#Relax, go with the flow
#Tune in to your body
#Don't pay attention before you need to
#Try to go about your normal day if during the day
#If it's at night, SLEEP if at all possible
#Alternate activity with periods of rest
#A favorite game is to try and make the contractions stop
#Take a bath
#Take a walk
#Watch a good movie
#Pack your bag for the hospital or birth center
#Ready your home for your homebirth
#Alert everyone involved that you are in labor, even if you don't need them

*Encourage her to rest, eat, walk, whatever she feels like doing
*Rub her back, her feet
*Give her verbal encouragement
*Help her to time contractions

Active Labor Support

Active labor is generally noticed when mom is getting very serious about her contractions. Her contractions maybe 3-5 minutes apart and lasting 60-90 seconds. The cervix continues to thin and open, and the baby moves down.

#Relax, do not fight the contractions
#Breathe (Not necessarily any special way), deep abdominal breathing usually works very well in keeping you calm
#Find a position that is comfortable for you
#Maintain your mobility as long as possible, this helps speed labor by using gravity to bring the baby down, and helps you with pain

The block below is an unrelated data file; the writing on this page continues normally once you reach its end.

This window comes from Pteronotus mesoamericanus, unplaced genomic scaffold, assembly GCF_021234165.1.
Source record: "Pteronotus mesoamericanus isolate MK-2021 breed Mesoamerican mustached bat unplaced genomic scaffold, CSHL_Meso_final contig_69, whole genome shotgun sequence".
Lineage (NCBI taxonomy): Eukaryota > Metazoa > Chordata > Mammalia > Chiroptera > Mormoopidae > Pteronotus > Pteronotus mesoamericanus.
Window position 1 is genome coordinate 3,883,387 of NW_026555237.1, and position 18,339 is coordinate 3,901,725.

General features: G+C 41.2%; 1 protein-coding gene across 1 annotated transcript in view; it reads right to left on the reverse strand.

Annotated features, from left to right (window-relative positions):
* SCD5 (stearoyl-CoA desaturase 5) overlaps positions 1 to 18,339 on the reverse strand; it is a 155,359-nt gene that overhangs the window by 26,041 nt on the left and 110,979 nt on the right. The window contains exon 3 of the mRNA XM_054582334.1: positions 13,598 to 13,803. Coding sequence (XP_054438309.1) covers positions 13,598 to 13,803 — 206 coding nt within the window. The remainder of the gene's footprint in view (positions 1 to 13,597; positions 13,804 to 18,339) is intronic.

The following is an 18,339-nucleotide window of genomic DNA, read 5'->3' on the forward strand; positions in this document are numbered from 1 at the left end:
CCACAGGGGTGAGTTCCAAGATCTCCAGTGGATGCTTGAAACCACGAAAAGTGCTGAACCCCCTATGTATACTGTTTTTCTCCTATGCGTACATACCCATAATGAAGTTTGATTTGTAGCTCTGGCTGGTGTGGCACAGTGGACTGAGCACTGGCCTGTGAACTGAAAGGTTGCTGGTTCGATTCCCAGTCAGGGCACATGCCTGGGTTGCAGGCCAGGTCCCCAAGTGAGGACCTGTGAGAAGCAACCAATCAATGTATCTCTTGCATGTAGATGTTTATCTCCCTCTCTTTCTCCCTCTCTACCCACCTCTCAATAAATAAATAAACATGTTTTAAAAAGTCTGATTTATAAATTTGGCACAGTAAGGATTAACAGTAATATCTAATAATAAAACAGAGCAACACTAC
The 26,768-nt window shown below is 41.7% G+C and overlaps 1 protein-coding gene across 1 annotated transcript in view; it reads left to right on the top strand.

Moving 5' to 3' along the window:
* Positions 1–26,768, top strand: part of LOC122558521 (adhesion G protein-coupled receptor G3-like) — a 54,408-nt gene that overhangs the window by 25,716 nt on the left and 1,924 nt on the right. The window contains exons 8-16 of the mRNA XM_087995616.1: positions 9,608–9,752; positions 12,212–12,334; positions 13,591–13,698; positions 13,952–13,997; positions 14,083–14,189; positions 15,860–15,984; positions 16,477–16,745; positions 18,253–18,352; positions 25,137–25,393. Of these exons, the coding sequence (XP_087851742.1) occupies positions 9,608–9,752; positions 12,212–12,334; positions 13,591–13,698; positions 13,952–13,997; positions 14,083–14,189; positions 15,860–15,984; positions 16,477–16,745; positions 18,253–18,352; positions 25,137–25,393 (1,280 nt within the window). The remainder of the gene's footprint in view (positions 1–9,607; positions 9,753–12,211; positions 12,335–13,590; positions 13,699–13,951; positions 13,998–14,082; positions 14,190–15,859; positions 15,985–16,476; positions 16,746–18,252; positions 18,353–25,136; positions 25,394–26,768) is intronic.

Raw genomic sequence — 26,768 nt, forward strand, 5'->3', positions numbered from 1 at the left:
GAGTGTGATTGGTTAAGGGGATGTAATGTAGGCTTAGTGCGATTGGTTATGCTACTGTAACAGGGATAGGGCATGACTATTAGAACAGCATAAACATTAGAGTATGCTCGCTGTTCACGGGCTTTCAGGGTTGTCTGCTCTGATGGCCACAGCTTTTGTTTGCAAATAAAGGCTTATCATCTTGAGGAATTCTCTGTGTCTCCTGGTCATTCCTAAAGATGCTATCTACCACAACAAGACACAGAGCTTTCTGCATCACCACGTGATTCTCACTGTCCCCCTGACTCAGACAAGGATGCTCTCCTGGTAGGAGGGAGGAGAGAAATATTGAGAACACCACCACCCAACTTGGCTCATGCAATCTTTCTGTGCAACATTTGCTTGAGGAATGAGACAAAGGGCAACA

*Make sure she is not hiding tension
*Remind her to urinate every hour
*Remind her to drink and eat to comfort
*Remind her to change positions often
*Encourage her verbally
*Assist her with massage, mental relaxation, or other things that work for you
*Maintain a peaceful environment

Transition Labor Support

This is the hardest but shortest part of labor. The cervix finishes opening during this phase of the first stage. This is the point when she may ask to go home, promising to return and finish tomorrow, she may shake, be nauseated, or vomit. These things do not always happen but are perfectly normal if they do. Contractions are 2-3 minutes apart, and generally last 90 seconds. Remember the pain is not any worse, just closer together.

#Relax, go with the flow
#Move around and get comfortable, you may need to change position with every contraction or you may not want to move
#Listen to your body
#Hang in there it's almost over!

*Remind her to take one contraction at a time
*Remind her this is almost over
*Help her find a comfortable position
*Water is especially helpful during transition. Try a shower, a tub, or cloths.
*Make sure she is not tensing with the contractions
*Remind her to breathe
*Lightly stroke her face or other part of the body if that feels good to her
*Slow dance with her
*Have her sit on the toilet, this is a great place if she is having trouble tensing her perineum

Pushing Labor Support